Ford Motor Co. expects its production in Europe to increase 6 percent year-on-year in the second quarter of 2013 to 390,000 units. The carmaker built around 386,000 vehicles in the first quarter of 2013, around 8 percent lower than that of the same period in 2012. Ford also expects its production in North America to continue to surge, climbing 9 percent year-on-year to 800,000 units.
The carmaker’s North American production grew 16 percent year-on-year in the first three months of 2013 to 784,000 units. Ford’s forecasts came as it released its results for the first quarter of the year. According to the carmaker, its record North American pretax profits drove it to post $1.61 billion in first-quarter global net profit, reflecting a 15-percent rise over the same period in 2012.
The carmaker’s first-quarter revenues also went up 10 percent. The surge in its North American profits reflects the carmaker’s efforts over the last year to increase its capacity by 400,000 units to its plants in the region, mainly through additional shifts.
However, Ford’s move to increase output in Europe drew questions from analysts during a conference call with senior Ford executives – as the vehicle market in region continues to shrink every month. European automakers association ACEA said car sales in the region dropped 10 percent in March 2013 for the 18th straight dive. Vehicle sales in Germany, particularly, slid 17 percent in the month, the worst among the five largest European markets.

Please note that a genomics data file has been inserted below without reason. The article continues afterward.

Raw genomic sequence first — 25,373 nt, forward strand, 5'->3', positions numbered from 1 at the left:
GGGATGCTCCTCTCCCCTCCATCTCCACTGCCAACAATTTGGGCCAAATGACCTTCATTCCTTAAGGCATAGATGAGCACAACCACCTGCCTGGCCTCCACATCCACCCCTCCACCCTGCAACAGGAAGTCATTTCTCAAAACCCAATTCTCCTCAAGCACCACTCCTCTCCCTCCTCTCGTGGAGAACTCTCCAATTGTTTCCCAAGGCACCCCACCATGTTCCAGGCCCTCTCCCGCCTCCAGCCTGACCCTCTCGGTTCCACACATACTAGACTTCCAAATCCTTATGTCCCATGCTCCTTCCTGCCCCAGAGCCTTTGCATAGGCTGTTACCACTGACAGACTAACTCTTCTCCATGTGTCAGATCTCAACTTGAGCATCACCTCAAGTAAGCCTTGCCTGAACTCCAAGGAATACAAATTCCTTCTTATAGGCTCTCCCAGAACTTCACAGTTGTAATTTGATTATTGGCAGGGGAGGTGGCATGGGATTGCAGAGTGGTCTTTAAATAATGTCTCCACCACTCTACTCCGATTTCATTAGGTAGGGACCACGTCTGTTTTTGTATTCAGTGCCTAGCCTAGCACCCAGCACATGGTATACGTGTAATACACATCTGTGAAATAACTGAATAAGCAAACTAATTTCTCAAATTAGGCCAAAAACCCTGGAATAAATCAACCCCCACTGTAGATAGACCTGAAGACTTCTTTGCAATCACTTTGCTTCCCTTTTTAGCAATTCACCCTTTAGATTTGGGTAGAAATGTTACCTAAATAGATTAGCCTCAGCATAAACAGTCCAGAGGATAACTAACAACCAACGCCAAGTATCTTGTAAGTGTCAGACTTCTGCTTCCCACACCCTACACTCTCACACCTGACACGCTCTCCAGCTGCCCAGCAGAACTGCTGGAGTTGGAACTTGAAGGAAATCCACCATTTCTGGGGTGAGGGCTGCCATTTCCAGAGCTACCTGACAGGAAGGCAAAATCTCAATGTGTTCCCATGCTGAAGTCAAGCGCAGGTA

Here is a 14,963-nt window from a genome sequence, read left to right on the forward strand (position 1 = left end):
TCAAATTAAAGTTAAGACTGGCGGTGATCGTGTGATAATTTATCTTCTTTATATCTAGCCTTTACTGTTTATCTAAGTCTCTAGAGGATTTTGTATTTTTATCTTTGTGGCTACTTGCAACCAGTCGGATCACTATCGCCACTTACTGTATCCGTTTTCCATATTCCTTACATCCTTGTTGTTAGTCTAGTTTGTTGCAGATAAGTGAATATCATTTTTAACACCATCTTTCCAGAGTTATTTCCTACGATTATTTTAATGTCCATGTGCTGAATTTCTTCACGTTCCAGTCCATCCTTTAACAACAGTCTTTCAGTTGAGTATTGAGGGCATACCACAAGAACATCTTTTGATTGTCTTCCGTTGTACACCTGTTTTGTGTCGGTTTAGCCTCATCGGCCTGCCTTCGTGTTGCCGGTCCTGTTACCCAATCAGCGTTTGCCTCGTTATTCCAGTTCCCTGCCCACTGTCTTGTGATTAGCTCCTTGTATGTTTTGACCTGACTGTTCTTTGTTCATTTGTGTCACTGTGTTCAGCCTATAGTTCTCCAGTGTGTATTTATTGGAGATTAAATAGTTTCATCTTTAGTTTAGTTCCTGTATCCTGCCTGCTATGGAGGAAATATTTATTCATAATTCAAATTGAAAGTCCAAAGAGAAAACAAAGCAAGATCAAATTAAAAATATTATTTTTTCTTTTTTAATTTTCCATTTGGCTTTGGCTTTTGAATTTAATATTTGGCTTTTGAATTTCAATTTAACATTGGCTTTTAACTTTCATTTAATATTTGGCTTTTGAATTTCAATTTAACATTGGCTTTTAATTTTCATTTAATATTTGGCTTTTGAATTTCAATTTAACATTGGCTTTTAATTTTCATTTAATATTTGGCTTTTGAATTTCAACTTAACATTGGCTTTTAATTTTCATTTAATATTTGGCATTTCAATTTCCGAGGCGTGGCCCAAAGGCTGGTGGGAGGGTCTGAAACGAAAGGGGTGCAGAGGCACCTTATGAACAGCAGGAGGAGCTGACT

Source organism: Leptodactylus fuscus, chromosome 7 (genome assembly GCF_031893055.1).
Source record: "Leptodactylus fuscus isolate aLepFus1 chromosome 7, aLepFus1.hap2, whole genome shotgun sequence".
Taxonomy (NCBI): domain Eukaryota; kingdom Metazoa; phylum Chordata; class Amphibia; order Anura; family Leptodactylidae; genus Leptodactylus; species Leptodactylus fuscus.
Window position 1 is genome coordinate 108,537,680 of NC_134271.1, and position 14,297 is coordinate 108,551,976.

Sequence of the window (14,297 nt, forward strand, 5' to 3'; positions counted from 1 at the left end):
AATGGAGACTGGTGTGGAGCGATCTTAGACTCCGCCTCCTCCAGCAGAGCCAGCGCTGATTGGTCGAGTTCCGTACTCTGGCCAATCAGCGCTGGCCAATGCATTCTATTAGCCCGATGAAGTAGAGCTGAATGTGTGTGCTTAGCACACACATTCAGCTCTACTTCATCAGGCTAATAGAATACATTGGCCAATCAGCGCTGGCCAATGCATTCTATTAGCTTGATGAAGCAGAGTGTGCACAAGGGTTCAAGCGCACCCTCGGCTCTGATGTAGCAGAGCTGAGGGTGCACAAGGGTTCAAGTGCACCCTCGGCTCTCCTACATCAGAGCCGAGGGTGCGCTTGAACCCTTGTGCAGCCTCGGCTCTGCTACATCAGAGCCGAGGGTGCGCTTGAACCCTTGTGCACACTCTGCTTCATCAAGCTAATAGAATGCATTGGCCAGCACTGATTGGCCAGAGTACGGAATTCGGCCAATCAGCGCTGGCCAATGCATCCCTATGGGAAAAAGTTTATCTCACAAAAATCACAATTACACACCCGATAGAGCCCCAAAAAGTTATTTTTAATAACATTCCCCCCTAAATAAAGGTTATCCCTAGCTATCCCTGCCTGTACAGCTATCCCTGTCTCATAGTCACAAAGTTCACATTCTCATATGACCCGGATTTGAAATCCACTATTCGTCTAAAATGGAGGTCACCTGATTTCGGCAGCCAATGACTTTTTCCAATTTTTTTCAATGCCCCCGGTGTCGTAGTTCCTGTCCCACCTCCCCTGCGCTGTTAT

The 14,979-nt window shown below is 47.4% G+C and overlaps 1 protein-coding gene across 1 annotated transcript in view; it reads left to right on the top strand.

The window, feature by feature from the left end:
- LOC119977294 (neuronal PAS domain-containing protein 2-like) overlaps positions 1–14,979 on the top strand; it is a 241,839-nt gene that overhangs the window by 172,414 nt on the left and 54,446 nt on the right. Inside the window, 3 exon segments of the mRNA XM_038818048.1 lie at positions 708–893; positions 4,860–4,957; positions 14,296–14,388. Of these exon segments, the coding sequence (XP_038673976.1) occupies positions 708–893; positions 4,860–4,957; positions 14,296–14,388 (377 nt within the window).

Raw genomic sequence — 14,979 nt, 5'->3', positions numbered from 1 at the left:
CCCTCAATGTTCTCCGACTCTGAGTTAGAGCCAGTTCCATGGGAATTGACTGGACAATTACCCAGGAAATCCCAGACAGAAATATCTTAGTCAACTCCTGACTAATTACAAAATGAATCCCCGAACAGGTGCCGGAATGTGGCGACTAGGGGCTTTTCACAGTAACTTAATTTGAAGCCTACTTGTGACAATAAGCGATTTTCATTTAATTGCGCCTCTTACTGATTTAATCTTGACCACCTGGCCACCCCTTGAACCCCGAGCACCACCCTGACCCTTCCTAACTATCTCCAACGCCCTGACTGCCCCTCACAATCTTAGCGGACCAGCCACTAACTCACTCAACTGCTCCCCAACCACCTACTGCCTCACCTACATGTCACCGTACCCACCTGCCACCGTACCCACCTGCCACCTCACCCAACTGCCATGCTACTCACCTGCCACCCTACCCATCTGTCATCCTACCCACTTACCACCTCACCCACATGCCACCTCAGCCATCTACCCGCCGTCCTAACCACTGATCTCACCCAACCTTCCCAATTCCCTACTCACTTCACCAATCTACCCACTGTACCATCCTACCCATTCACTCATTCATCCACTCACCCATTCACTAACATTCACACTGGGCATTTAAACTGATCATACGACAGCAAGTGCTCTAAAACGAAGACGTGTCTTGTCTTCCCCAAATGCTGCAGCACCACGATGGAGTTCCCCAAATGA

Ford executives defended the plan to increase production in Europe. Ford chief financial officer Bob Shanks said that dealer stocks “are in great shape" in Europe, which is in the "low-40 days supply range.” Ford of Europe chief executive Stephen Odell remarked that after months of cutting dealer inventory, they are now “getting dealers pressing” for more units. He noted that Ford added 8,000 units of Kuga production to the schedule "because dealers want to sell more.”